These are the simple facts of Jefferson's active career, and they need no comment. They present a character obviously too transparent to allow of much mistake. All his life points to a few simple but great objects. By his sanguine temperament, his keen insight, his quick and cherishing sympathies, his strong love of justice, his kindly visions of the future, he was made a democrat; and, under no circumstances could he have been any thing else. He hated tyranny, he loved truth, and he was not afraid of man; how then could he avoid becoming what he was, the apostle of freedom, author of the Statutes of Virginia and the Declaration of Independence, founder of the republican party, a name of power to future generations which have scarcely yet come up to the greatness and breadth of his enlightened opinions? Errors of conduct he may have committed, for who is perfect? impracticable views he may have enunciated, for who is all-wise? but the glory of his achievements is an imperishable remembrance of his countrymen, illustrating their history to all nations and to all times. "A superior and commanding intellect," it has been eloquently said, "is not a temporary flame burning brightly for a while, and then giving place to returning darkness. It is rather  a spark of fervent heat, as well as radiant light, with power to enkindle the common mass of human mind; so that when it glimmers in its own decay, and finally goes out in death, no night follows, but it leaves the world all light, all on fire, from the potent contact of its own spirit."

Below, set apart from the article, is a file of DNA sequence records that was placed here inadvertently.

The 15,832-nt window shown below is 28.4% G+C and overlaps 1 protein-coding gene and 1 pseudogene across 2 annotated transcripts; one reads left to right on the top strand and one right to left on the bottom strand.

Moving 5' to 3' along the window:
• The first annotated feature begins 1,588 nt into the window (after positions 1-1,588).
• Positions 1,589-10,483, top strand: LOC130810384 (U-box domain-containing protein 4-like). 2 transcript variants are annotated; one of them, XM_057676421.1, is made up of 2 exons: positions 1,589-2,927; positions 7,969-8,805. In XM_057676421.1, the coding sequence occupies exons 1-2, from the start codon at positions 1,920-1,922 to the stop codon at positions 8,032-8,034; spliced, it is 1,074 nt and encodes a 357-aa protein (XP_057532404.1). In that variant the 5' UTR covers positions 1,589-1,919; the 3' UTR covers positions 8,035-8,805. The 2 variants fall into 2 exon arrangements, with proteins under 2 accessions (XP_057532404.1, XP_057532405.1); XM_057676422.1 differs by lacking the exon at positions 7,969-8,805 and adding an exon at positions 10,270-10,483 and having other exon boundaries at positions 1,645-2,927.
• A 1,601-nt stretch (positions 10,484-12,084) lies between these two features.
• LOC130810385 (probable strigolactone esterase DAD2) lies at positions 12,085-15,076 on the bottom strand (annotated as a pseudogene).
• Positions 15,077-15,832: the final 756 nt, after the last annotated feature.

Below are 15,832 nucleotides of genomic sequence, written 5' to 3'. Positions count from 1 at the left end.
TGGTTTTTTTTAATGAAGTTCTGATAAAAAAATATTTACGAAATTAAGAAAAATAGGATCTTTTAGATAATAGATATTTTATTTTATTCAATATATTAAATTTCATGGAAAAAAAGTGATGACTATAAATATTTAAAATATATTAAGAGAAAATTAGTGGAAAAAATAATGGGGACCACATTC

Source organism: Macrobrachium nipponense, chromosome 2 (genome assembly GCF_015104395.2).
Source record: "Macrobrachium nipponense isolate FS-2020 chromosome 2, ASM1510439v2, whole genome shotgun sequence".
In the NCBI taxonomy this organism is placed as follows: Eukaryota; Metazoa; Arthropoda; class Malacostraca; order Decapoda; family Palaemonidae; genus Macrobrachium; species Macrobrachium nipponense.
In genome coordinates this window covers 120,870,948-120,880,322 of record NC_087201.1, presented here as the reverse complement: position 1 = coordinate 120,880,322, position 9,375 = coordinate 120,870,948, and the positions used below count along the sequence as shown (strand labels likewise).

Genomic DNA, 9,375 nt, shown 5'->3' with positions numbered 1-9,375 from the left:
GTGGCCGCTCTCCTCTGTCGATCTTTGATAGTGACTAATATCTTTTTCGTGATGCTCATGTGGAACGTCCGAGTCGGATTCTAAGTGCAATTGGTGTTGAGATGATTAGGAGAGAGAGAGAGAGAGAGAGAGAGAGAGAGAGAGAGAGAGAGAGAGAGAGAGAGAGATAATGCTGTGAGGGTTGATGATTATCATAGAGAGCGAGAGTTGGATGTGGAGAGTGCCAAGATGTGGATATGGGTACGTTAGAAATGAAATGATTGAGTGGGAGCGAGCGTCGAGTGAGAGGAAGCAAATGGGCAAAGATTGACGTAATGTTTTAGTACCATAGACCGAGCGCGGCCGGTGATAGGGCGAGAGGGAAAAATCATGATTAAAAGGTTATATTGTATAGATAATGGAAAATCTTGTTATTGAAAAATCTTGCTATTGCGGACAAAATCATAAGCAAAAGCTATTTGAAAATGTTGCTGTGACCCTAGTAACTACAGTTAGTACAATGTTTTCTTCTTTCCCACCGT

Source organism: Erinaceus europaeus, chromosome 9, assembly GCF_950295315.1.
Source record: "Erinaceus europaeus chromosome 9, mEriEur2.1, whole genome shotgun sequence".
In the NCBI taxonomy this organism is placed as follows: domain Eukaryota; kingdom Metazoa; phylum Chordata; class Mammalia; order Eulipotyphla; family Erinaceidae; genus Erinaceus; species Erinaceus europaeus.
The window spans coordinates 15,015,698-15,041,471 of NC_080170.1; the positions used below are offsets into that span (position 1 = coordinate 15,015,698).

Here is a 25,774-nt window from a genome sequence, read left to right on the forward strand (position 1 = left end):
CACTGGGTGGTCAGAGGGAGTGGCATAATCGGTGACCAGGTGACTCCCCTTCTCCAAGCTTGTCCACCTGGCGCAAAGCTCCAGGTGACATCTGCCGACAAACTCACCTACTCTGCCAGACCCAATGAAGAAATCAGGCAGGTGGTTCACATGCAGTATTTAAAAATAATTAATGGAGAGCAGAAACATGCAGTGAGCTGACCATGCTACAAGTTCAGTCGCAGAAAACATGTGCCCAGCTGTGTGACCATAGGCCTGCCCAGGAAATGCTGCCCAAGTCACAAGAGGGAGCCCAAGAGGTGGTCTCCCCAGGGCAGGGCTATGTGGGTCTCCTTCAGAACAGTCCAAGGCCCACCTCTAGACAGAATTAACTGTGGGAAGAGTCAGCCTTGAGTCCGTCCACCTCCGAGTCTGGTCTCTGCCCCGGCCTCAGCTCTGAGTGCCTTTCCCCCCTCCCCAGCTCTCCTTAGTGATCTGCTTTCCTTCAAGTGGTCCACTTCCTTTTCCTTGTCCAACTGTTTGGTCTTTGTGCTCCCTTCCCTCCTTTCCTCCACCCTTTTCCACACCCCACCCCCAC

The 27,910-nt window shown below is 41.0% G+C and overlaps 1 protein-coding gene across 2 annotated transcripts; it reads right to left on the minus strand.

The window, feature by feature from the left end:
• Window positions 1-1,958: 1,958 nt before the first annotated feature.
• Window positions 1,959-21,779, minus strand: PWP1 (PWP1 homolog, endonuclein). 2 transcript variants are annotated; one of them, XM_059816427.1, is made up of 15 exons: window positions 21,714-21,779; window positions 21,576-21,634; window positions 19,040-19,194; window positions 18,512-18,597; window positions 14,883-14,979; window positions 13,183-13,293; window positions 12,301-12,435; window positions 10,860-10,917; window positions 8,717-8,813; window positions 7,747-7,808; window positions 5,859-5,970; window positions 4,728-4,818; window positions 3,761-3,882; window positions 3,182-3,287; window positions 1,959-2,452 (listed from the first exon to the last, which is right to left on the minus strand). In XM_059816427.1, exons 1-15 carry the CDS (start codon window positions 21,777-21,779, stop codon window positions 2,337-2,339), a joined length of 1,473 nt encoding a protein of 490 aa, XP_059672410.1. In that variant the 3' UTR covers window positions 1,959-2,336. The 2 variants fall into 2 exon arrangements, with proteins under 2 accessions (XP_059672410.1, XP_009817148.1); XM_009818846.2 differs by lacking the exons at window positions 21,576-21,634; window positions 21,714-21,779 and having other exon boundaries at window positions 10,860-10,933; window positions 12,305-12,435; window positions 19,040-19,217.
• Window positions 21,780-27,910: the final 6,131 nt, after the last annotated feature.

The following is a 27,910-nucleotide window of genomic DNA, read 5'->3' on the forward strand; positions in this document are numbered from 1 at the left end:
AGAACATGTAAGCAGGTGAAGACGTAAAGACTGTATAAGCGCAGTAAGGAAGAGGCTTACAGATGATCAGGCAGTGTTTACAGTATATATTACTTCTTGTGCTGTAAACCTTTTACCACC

The retirement of Mr. Jefferson at Monticello was passed in the cultivation of his estate, in the pursuit of letters, in cheerful intercourse with friends, in the duties of a liberal hospitality, and in advancing his favorite project of a University of Virginia. His notes on Virginia, and his contributions to scientific periodicals, together with his extensive correspondence, had brought him to the acquaintance of the most distinguished scientific men of the world, and his eminent political services had made him known to statesmen. His house was, therefore, always thronged with visitors, who, attracted by his fame, were charmed by his conversation, astonished by his learning, and warmed into love by the unaffected kindliness of his deportment. A beautiful retirement, full of grandeur, of simplicity, of dignity and repose! A patriarch of the nation which he had helped to found, and which he lived to see in a condition of unparalleled advancement,—illustrious in two hemispheres,—his name connected with events that introduced a new era in the history of his race,—surrounded by the grateful admiration of growing millions of people; his old age was passed in the serenest contentment, amid the blandishments of literature and science, the interchanges of friendly offices, and in useful labor in the library or on the farm.